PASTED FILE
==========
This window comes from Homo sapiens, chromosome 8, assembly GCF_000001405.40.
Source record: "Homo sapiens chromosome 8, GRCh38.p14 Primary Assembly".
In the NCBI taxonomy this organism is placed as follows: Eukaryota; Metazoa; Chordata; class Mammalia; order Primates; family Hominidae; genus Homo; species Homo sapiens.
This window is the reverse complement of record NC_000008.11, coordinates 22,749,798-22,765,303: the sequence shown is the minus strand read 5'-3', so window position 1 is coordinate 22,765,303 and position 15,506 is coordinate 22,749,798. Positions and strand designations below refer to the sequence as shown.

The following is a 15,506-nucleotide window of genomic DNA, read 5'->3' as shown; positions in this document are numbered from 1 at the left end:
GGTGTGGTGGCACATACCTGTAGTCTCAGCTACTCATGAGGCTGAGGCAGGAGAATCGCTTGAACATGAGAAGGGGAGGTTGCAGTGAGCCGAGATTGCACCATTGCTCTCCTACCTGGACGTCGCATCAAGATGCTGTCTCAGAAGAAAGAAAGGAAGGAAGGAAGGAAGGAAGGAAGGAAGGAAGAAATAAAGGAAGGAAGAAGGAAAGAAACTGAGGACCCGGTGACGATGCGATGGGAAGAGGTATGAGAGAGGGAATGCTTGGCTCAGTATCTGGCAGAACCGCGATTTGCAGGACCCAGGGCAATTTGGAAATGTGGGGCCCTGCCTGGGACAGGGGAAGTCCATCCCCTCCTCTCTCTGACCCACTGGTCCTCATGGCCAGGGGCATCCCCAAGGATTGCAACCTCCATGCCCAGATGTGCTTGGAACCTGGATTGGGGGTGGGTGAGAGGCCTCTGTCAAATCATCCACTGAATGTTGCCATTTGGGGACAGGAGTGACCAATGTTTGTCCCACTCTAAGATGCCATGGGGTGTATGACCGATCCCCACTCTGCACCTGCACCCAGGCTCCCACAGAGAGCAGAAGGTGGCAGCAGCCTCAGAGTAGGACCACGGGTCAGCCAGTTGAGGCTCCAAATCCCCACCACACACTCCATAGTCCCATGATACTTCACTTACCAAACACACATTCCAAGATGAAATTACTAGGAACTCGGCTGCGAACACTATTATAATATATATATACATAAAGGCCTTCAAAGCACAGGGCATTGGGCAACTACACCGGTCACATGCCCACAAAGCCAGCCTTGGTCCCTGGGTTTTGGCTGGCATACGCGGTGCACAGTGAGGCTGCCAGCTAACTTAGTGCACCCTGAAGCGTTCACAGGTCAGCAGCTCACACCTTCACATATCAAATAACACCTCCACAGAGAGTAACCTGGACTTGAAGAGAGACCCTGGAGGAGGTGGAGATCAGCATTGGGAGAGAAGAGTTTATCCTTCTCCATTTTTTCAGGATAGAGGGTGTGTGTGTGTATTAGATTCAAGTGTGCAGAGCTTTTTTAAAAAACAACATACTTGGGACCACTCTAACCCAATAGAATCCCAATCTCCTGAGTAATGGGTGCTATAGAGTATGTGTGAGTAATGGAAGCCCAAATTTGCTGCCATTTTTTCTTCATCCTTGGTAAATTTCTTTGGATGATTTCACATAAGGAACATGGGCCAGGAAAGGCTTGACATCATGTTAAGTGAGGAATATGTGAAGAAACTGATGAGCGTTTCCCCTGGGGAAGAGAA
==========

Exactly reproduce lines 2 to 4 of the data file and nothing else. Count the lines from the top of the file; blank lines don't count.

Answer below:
Source record: "Homo sapiens chromosome 8, GRCh38.p14 Primary Assembly".
In the NCBI taxonomy this organism is placed as follows: Eukaryota; Metazoa; Chordata; class Mammalia; order Primates; family Hominidae; genus Homo; species Homo sapiens.
This window is the reverse complement of record NC_000008.11, coordinates 22,749,798-22,765,303: the sequence shown is the minus strand read 5'-3', so window position 1 is coordinate 22,765,303 and position 15,506 is coordinate 22,749,798. Positions and strand designations below refer to the sequence as shown.